Sunday, 4 March 2018

1803.04 THE BEAST FROM THE EAST

The great Siberian freeze and follow up storm came. The snow was followed by a mighty freeze with a 'feels like' temperature reaching a bone chilling -12°C! The landscape became white and services ground to a halt. The storm became know as "The Beast from the East"


The view from my office
Tuesday I cycled to work, the forecast wasn't great but I was willing to take a chance. I was on an afternoon shift and it started to snow... and snow... and snow. It was quickly evident that I was not cycling home. The weather never improved and my bike still languishes at my place of work (safe and dry).

I have to go to work, if I don't get in I don't get paid (or I have to take a holiday leave day), unlike teachers who seem to declare a 'snow day' at the first flurry! I managed the commute with a combination of walking and public transport. I have to say that along with the amazing job of the emergency services and the council workers I have to say that the guys out there providing a valuable service in very difficult conditions.
I had to battle the Beast to get to work
On that same day I received a text message from Morticia to say that the boiler wasn't working properly. I confirmed this when I (eventually) arrived home. I have boiler cover so I arranged for an engineer to visit. I was worried that he might not get through the snow and ice. I was relieved when he got here but he had to order a part and come back the next day. More worry. He made it through though and warmth was returned to our home.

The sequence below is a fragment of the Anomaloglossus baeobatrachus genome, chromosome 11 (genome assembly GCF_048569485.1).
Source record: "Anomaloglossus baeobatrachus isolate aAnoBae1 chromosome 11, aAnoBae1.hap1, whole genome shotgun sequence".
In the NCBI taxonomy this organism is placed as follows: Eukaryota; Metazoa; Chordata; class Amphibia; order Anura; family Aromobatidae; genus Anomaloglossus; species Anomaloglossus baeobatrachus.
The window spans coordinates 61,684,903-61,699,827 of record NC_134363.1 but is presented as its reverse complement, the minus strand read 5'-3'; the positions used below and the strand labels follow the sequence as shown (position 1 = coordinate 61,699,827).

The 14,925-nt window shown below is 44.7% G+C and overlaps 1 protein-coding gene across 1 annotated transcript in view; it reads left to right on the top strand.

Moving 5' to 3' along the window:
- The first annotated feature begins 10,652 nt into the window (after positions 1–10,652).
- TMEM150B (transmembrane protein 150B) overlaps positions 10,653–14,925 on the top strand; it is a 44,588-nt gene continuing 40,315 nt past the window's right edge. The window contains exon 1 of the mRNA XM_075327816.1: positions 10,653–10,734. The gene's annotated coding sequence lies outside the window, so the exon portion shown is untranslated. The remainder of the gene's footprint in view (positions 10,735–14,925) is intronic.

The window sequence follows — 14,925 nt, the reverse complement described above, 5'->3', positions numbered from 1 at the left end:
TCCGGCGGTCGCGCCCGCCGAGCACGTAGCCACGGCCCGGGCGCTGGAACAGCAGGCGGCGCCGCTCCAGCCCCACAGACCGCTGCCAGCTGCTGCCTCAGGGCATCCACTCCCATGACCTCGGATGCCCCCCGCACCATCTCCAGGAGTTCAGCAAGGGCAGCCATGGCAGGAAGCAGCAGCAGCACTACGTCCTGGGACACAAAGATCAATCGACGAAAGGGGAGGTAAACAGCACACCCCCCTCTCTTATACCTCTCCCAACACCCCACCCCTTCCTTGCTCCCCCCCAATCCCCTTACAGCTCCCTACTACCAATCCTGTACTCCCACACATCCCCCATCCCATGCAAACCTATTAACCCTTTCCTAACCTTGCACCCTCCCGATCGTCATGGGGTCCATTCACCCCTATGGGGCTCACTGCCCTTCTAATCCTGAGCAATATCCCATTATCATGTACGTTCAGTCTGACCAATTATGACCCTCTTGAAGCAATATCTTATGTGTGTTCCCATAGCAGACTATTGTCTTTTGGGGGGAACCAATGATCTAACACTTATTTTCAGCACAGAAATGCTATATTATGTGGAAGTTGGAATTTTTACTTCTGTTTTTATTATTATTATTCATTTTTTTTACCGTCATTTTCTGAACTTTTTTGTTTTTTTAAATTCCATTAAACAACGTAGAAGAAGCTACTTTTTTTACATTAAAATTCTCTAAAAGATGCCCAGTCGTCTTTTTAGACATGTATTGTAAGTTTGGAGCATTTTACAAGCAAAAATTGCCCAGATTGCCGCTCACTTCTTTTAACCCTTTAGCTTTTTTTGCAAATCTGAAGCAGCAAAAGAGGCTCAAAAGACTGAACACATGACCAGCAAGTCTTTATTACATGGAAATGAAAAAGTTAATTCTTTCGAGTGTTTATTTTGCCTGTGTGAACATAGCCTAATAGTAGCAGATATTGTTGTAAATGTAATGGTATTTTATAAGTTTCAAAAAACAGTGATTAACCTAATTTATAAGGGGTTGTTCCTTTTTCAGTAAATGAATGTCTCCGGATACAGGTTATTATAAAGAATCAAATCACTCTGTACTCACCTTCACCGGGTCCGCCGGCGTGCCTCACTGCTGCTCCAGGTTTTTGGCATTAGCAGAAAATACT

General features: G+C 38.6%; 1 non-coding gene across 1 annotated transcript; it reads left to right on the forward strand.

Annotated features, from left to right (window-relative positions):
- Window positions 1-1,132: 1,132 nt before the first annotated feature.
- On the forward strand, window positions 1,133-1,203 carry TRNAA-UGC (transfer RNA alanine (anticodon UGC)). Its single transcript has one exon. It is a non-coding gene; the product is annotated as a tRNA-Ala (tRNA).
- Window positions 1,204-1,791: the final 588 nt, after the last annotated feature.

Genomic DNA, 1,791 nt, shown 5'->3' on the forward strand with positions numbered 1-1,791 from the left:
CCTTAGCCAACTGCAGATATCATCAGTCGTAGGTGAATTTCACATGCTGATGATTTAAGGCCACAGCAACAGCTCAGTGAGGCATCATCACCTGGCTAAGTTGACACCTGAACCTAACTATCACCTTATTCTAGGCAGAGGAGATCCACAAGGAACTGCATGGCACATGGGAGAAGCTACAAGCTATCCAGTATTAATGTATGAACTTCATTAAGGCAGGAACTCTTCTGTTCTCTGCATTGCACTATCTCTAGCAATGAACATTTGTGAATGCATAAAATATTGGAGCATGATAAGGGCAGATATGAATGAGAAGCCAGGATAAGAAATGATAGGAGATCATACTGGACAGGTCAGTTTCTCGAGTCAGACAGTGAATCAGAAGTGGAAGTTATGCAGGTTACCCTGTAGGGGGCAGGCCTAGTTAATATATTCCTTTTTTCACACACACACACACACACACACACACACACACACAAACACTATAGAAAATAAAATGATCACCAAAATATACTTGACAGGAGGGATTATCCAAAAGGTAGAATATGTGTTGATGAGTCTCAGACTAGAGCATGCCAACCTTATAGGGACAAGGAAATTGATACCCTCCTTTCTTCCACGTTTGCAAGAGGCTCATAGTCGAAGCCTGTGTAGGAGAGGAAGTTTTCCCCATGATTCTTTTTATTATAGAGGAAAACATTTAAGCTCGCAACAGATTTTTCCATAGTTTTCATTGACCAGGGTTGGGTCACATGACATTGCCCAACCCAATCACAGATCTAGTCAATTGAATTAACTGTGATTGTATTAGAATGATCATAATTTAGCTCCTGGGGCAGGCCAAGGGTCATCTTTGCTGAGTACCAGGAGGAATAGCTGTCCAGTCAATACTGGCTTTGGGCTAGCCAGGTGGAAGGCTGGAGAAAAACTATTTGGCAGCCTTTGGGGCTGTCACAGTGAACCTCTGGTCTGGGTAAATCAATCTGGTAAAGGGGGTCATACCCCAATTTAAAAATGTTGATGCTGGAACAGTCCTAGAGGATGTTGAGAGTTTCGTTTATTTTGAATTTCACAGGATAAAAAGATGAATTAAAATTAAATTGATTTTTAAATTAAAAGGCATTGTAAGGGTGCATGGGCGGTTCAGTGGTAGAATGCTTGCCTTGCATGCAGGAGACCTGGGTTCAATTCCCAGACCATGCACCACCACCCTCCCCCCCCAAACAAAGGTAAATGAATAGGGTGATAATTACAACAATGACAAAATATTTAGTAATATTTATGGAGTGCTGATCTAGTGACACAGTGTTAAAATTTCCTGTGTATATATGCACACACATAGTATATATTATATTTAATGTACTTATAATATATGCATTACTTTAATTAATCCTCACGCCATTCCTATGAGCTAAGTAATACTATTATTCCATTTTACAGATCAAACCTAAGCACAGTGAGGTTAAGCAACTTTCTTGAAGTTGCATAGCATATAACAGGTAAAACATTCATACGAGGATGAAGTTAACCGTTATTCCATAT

The obligatory snow on my car pic
The country ground to a halt with many lamenting on the fact that places like Norway and Canada handle many times more snow than what we have had this week. They seem to forget that we are a country of moderate weather. Rarely hot or cold, dry or wet - we sit generally in the middle. As such an investment in the infrastructure needed wouldn't be cost effective so it's better to take the hit.

No bread left!
What really got me was the amount of people trying to get about despite the warning and then complaining when there's a delay in rescuing them when they got stuck. Not once during the news coverage did the reporters interviewing stranded motorists did they ask if their journeys had been absolutely necessary. The panic buying of bread and milk always puzzles me. If everyone just bought as normal there would be enough to go around.

We are pretty much on the other side now with a big thaw promised over the next few days (with the possibility of floods), maybe we'll get spring now?

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